Because of His zeal, the Lord of Lords, God Himself took on the flesh of humankind. He became like us. The Eternal Word came among us and took on all of the sufferings we face. He was born as we are born. He felt the cold and damp we feel. His mother hurt as all women do in the pangs of birth. 

Jesus felt and experienced the warmth of His mother Mary, nursing at her breast, finding comfort and love. He was protected by Joseph, because He, like us, was defenseless. All this because our God is zealous for us.

God is zealous for us, zealous to save us. He is zealous for our love, as Jesus would later tell us, for love toward Him with all our hearts, souls, and minds. God is passionate for us – and so He broke forth into the world to dissolve all those things which stand between Him and us, us and Him.

In God’s zealous love He resolved to replace dread with hope; fear with peace; sadness with joy; and hate or indifference with love. So here He is.

This very night, let us drink deeply of the cup of zeal as Jesus did and dedicate ourselves once again to follow Him in replacing dread with hope; fear with peace; sadness with joy; and hate or indifference with love.

May our zealous God bless you all richly this Christmas day and for your entire lives.

Christmas Cacophony

“Glory to God in the highest and on earth peace to those on whom his favor rests.”

I’m not sure how many of you know, but our family lives in Voorheesville. I remember moving into our house. It was a beautiful warm day and the sun was streaming through the windows. We wanted a lot of sun, and we certainly got that. The floors were soft and clean with brand new carpet, and we laid there, on the carpet in the warm sun and practically fell asleep. That is, until, the railroad.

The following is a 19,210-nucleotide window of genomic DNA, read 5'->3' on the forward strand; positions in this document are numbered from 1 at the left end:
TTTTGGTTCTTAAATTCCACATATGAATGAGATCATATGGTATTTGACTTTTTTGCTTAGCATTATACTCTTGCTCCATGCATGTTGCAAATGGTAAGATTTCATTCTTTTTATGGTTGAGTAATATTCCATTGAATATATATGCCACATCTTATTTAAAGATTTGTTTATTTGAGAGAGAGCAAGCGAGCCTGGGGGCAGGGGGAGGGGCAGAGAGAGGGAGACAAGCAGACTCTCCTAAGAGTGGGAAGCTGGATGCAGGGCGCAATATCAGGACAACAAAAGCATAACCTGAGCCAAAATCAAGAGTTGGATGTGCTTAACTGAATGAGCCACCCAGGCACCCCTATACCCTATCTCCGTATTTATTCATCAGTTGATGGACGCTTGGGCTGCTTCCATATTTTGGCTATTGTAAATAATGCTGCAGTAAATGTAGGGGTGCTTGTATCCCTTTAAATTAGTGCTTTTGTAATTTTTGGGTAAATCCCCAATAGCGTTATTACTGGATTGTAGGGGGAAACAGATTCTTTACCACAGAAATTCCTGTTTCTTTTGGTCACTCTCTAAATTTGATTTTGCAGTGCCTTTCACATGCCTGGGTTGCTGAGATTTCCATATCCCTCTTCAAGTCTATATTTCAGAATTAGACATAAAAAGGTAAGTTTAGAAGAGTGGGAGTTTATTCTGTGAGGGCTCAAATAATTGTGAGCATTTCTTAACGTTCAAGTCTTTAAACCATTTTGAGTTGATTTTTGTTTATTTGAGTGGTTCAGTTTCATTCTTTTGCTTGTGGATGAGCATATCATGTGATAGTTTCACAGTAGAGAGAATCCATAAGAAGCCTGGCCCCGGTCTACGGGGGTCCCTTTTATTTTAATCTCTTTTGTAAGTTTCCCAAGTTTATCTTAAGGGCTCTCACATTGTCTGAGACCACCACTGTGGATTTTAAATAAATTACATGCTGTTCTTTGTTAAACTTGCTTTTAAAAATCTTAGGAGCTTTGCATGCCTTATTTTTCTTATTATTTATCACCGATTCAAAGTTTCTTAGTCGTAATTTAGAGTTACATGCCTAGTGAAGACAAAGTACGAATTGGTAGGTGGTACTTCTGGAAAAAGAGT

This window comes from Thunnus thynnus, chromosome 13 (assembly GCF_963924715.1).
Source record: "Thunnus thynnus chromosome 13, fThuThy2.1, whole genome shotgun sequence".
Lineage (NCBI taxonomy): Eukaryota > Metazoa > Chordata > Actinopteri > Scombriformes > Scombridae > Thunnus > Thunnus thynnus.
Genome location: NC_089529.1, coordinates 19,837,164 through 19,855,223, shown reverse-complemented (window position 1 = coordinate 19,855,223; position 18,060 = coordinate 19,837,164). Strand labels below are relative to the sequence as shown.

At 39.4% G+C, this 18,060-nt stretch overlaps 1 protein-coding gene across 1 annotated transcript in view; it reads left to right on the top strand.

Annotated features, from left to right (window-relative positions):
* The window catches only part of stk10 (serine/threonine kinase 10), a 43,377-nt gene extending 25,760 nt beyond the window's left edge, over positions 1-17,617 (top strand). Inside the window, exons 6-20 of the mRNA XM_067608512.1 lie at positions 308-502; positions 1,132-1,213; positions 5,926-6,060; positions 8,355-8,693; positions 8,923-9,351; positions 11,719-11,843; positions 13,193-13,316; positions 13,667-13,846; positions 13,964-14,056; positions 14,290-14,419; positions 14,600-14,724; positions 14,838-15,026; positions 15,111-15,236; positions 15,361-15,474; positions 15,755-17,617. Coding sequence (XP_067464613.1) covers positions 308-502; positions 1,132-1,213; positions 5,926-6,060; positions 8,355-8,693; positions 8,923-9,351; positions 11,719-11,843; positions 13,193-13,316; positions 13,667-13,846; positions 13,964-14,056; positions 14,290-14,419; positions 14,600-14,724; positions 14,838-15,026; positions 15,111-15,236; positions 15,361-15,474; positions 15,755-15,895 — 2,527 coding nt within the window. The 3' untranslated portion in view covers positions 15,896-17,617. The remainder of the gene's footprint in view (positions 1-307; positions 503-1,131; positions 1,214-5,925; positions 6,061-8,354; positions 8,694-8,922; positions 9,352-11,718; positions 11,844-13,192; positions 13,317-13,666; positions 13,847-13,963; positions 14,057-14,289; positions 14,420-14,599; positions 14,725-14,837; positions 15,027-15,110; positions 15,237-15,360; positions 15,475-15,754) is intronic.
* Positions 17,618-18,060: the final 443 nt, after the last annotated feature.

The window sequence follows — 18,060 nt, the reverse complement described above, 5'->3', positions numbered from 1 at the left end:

If you know anything about Voorheesville, it is part of the main rail line between the Selkirk yards and the rest of the world. Day and night trains come barreling through this little railroad town. The whistle (or horn nowadays) and the clack of the tracks. …and we don’t live close to the tracks – but the sound carries.

Our first days in Voorheesville were a cacophony of movers, summer sounds, and trains. Day and night the trains. As the Grinch says – noise, noise, noise!!!

Webster and others describe the sorts of discordant noise around us as cacophonies. Cacophony means literally a harsh mixture of discordant sound; dissonance; a discordant and meaningless mixture of sounds. The world is a noisy place.